Perhaps it's because posts on my blog are linked from Singapore Daily that I have unconsiously written more from a socio-economic slant, although that wasn't the original intention with which I started this blog.
This blog was originally meant to serve as a repository of my thoughts as well as a communication tool, both with people I know personally (but often do not meet up with in person as often as I would like) and with people I don't know but might find interesting to converse with online.
In any case, it's been a while since I posted anything on running, which had been one primary subject for this blog. Running is, after all, something I spend about 10 hours on a week.
Today's post is on the Pose Method, a modified running form that is purported to improve performance.
Re-engineering one's form in any sport is never a simple or quick matter, particularly without coaching, so I had drastically reduced my mileage from the usual 40 - 60 kilometers per week (off-season) to a more moderate 25 kilometers per week in the last two months to experiment with the Pose Method. Of course, I took care not to sign up for any race this year, such as the Stanchart Marathon which I traditionally run at the end of the year, so there was no pressure to add mileage during the week.
There's a lot of information on the web on the Pose Method; it's just that most people haven't heard of it before. In fact, the creator of the Pose Method, Nicholas Romanov, first found widespread interest in the method not among runners, for which it had been originally developed for, but among the more
hardcore open-minded triathlon community.
Very briefly, the Pose Method allegedly improves efficiency and performance while reducing the risk of injury, particularly chronic overuse injuries that typically plague runners. It does so by prescribing naturally falling forefoot landings, rapid ankle raising/pulling, and a forward lean that harnesses the force of gravity.
Does it work?
After two months of experimenting, I think it does. I'm running either faster, or at a comparable speed to what I was running before, but with noticeably less effort.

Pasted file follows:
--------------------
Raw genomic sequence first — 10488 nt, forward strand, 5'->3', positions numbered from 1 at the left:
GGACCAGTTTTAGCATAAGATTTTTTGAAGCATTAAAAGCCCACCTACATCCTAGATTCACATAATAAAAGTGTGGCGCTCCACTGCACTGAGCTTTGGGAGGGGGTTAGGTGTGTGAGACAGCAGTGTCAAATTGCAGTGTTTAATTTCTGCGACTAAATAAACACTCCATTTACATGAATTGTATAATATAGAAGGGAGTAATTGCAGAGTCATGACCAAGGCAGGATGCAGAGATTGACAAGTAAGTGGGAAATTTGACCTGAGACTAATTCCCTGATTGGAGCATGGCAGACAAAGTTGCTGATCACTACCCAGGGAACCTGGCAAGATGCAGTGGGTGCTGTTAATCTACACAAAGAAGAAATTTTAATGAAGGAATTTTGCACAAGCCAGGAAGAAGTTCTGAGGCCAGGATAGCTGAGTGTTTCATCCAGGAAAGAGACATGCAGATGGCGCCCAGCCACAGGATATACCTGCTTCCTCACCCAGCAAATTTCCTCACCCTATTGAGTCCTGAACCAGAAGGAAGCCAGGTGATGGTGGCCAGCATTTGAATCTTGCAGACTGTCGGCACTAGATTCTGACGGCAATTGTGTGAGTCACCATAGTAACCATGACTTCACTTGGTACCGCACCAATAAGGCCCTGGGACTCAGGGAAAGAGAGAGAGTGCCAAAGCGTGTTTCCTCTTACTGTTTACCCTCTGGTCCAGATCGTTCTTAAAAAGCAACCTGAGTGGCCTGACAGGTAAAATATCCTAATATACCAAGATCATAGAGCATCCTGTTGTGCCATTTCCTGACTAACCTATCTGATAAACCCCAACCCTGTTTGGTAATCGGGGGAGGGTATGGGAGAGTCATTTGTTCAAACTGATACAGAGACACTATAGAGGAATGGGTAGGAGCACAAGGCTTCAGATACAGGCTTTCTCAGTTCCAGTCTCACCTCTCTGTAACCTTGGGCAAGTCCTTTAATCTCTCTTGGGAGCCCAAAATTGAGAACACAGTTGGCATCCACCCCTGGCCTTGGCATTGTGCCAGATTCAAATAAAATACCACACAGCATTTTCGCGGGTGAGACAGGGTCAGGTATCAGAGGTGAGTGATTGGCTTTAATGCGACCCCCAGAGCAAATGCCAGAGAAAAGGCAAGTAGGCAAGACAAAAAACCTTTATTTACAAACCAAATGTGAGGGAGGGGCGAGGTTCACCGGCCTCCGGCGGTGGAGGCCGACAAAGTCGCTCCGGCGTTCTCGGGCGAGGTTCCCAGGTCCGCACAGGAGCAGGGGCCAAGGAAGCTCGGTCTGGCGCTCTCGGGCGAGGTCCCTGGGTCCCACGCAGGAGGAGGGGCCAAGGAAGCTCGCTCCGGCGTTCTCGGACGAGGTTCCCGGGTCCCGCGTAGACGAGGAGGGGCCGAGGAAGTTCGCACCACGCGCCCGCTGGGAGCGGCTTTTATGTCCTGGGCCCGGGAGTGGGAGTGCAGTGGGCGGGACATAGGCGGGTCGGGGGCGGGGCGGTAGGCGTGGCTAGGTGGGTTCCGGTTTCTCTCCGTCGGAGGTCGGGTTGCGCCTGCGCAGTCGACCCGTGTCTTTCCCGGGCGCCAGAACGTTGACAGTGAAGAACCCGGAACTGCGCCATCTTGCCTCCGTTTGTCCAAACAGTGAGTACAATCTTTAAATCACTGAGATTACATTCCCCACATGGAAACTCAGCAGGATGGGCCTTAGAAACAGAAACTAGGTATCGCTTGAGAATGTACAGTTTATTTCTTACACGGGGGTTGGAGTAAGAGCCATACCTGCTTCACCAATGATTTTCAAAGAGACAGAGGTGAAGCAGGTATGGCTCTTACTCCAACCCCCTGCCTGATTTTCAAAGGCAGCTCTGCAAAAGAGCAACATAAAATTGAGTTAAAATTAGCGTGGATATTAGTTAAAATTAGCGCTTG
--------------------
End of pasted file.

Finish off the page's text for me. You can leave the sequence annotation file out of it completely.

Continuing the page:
However, from my experience, the Pose Method is not without caveats.
The Pose Method requires the runner to run at a reasonably fast pace - an equivalent or better than four and a half minute per kilometer pace. That translates into a sub-eight minute per mile pace. If you can't run that fast, you're going to have problems with the forward lean part of the Pose Method.
Secondly, one of the virtues of the Pose Method is that it reduces the likelihood of injury to the joints, especially the knees, by prescribing forefoot landings. The impact of running, however, still needs to be absorbed somewhere, and in the case of the Pose Method, it's the calves and the Achilles tendons that do the job.
The first time I ran using a facsimile of the Pose Method, emphasising forefoot landings, I couldn't run for a week after. The Pose Method is murder on the calves for beginners, before the gastrocnemius and soleus have had time to adapt and remodel in response to the increased loading. Unfortunately, I found out about this only after beginning my training. Now, with increased practice though, I can comfortably run about 14 kilometers with the Pose Method.
Is the Pose Method right for you? Well, it depends on whether you can learn well using just books and videos, which is what I did. And if you're fine with the two caveats above. As I said, re-engineering form is never an easy endeavor, and you should never attempt it if you are currently training for a race or an event. Save it for the off-season instead.
[I have no way of proving it, but I suspect Straits Times journalists read blogs too, and more annoyingly, crib ideas from the blogosphere. It does seem an awful bit of coincidence that a post I had written several weeks back provided ideas for an article that ran just a few weeks later. It wasn't the first coincidental occurrence, but this was the most recent example. So this is just a placeholder here in case Jeanette Wang, resident runner and fitness editor at the Straits Times, or anyone else for that matter, decides to write something on the Pose Method and publish it in the local paper.]